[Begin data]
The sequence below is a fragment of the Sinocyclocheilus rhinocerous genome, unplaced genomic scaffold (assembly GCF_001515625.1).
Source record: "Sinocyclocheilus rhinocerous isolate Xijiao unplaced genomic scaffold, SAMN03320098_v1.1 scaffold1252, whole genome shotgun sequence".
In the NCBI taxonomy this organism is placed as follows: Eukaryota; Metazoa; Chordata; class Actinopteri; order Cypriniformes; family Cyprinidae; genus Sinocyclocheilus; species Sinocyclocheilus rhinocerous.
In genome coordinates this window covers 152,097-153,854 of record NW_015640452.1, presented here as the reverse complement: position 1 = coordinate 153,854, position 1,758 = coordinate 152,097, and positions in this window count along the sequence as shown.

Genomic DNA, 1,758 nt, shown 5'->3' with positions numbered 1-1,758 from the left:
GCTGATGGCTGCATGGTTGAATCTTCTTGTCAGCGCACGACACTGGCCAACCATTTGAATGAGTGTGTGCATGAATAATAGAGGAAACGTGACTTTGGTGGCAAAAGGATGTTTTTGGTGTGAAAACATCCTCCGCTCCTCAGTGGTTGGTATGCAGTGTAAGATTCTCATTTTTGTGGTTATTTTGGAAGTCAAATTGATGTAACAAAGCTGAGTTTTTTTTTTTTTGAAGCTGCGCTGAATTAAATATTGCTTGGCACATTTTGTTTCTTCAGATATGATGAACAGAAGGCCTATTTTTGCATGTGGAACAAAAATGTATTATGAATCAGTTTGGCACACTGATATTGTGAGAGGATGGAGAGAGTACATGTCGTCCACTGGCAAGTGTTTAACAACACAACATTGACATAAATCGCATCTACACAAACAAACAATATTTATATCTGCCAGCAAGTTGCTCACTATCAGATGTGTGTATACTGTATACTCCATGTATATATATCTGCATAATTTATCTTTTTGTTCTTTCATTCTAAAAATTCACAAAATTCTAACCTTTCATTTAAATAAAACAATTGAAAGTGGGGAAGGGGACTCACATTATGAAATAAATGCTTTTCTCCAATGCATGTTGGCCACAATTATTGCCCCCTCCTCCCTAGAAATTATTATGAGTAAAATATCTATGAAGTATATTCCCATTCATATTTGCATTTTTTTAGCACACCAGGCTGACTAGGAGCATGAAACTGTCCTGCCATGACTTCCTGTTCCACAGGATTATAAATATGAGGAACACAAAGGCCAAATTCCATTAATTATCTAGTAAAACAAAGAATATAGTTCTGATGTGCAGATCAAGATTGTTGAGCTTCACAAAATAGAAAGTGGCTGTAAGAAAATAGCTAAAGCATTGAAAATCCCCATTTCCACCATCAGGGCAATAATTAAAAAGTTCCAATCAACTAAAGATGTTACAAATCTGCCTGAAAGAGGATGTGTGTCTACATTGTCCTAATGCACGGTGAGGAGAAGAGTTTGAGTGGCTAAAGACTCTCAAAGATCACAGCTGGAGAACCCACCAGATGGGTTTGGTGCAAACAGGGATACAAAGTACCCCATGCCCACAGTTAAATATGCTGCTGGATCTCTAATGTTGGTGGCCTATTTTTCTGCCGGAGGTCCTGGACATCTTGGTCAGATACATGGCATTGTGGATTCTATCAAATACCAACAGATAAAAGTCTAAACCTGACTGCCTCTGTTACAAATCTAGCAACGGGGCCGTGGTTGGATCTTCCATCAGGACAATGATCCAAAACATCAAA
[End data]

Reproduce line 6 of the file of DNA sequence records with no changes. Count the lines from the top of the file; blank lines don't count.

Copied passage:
GCTGATGGCTGCATGGTTGAATCTTCTTGTCAGCGCACGACACTGGCCAACCATTTGAATGAGTGTGTGCATGAATAATAGAGGAAACGTGACTTTGGTGGCAAAAGGATGTTTTTGGTGTGAAAACATCCTCCGCTCCTCAGTGGTTGGTATGCAGTGTAAGATTCTCATTTTTGTGGTTATTTTGGAAGTCAAATTGATGTAACAAAGCTGAGTTTTTTTTTTTTTGAAGCTGCGCTGAATTAAATATTGCTTGGCACATTTTGTTTCTTCAGATATGATGAACAGAAGGCCTATTTTTGCATGTGGAACAAAAATGTATTATGAATCAGTTTGGCACACTGATATTGTGAGAGGATGGAGAGAGTACATGTCGTCCACTGGCAAGTGTTTAACAACACAACATTGACATAAATCGCATCTACACAAACAAACAATATTTATATCTGCCAGCAAGTTGCTCACTATCAGATGTGTGTATACTGTATACTCCATGTATATATATCTGCATAATTTATCTTTTTGTTCTTTCATTCTAAAAATTCACAAAATTCTAACCTTTCATTTAAATAAAACAATTGAAAGTGGGGAAGGGGACTCACATTATGAAATAAATGCTTTTCTCCAATGCATGTTGGCCACAATTATTGCCCCCTCCTCCCTAGAAATTATTATGAGTAAAATATCTATGAAGTATATTCCCATTCATATTTGCATTTTTTTAGCACACCAGGCTGACTAGGAGCATGAAACTGTCCTGCCATGACTTCCTGTTCCACAGGATTATAAATATGAGGAACACAAAGGCCAAATTCCATTAATTATCTAGTAAAACAAAGAATATAGTTCTGATGTGCAGATCAAGATTGTTGAGCTTCACAAAATAGAAAGTGGCTGTAAGAAAATAGCTAAAGCATTGAAAATCCCCATTTCCACCATCAGGGCAATAATTAAAAAGTTCCAATCAACTAAAGATGTTACAAATCTGCCTGAAAGAGGATGTGTGTCTACATTGTCCTAATGCACGGTGAGGAGAAGAGTTTGAGTGGCTAAAGACTCTCAAAGATCACAGCTGGAGAACCCACCAGATGGGTTTGGTGCAAACAGGGATACAAAGTACCCCATGCCCACAGTTAAATATGCTGCTGGATCTCTAATGTTGGTGGCCTATTTTTCTGCCGGAGGTCCTGGACATCTTGGTCAGATACATGGCATTGTGGATTCTATCAAATACCAACAGATAAAAGTCTAAACCTGACTGCCTCTGTTACAAATCTAGCAACGGGGCCGTGGTTGGATCTTCCATCAGGACAATGATCCAAAACATCAAA